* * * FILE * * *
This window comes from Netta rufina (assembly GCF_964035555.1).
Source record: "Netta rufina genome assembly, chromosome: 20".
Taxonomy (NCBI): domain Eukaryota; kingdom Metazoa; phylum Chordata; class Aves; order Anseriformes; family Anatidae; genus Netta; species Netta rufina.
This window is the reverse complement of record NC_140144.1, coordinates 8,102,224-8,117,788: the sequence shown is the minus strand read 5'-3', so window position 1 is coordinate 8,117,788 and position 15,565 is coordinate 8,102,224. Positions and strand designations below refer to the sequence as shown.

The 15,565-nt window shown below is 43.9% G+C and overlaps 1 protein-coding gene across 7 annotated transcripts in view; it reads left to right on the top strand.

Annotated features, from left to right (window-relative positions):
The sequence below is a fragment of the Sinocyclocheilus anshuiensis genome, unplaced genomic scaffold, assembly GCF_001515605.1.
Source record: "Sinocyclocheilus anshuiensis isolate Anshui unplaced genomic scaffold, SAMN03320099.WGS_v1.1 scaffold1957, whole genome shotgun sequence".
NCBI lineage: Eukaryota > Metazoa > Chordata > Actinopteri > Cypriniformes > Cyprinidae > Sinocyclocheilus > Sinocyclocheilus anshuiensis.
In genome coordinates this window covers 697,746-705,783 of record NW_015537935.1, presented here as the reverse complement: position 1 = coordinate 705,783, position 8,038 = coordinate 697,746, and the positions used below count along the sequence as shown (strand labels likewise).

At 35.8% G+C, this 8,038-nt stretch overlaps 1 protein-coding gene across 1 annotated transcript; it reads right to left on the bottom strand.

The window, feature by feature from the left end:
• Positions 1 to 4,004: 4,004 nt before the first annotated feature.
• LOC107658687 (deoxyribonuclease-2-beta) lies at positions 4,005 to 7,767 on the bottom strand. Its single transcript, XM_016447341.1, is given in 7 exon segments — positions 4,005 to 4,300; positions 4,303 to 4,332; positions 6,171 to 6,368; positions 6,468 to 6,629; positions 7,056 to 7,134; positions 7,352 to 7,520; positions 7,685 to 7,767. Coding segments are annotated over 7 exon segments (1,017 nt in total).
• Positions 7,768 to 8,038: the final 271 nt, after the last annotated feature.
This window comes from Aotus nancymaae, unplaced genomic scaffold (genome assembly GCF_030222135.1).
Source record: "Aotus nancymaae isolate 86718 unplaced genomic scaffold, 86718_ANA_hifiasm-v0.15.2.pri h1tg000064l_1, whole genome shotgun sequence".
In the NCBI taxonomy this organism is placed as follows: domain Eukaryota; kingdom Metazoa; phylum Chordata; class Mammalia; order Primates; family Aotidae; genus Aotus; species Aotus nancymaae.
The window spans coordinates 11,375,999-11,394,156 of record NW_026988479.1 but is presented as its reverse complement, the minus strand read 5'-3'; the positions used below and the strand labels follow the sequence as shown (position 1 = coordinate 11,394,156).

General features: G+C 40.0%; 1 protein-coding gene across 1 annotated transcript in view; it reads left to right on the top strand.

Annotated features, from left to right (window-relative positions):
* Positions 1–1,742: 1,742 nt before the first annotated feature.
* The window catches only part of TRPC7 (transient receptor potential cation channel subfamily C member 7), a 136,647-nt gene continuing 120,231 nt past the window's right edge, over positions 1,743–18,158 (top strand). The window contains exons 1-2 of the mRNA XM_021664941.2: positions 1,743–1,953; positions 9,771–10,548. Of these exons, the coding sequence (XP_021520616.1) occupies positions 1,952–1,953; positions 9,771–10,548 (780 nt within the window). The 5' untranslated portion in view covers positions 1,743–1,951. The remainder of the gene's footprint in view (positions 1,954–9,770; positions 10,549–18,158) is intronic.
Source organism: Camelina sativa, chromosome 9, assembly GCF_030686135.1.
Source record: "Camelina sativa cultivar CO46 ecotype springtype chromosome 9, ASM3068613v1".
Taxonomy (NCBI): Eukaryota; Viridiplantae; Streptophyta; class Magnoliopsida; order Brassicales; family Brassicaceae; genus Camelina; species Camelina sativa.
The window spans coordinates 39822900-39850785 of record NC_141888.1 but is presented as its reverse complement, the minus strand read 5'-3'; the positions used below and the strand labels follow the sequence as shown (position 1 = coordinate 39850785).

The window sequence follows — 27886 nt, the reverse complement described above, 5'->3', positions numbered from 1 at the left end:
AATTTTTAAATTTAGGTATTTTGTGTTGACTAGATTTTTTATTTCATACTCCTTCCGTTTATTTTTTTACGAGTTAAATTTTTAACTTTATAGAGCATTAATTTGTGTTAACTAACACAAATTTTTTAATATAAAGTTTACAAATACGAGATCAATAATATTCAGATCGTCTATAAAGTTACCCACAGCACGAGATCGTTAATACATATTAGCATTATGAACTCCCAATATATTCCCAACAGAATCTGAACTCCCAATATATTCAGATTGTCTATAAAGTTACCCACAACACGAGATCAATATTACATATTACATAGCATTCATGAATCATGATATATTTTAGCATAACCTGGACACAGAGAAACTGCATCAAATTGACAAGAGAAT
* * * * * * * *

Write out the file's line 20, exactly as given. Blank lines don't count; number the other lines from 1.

General features: G+C 40.0%; 1 protein-coding gene across 1 annotated transcript in view; it reads left to right on the top strand.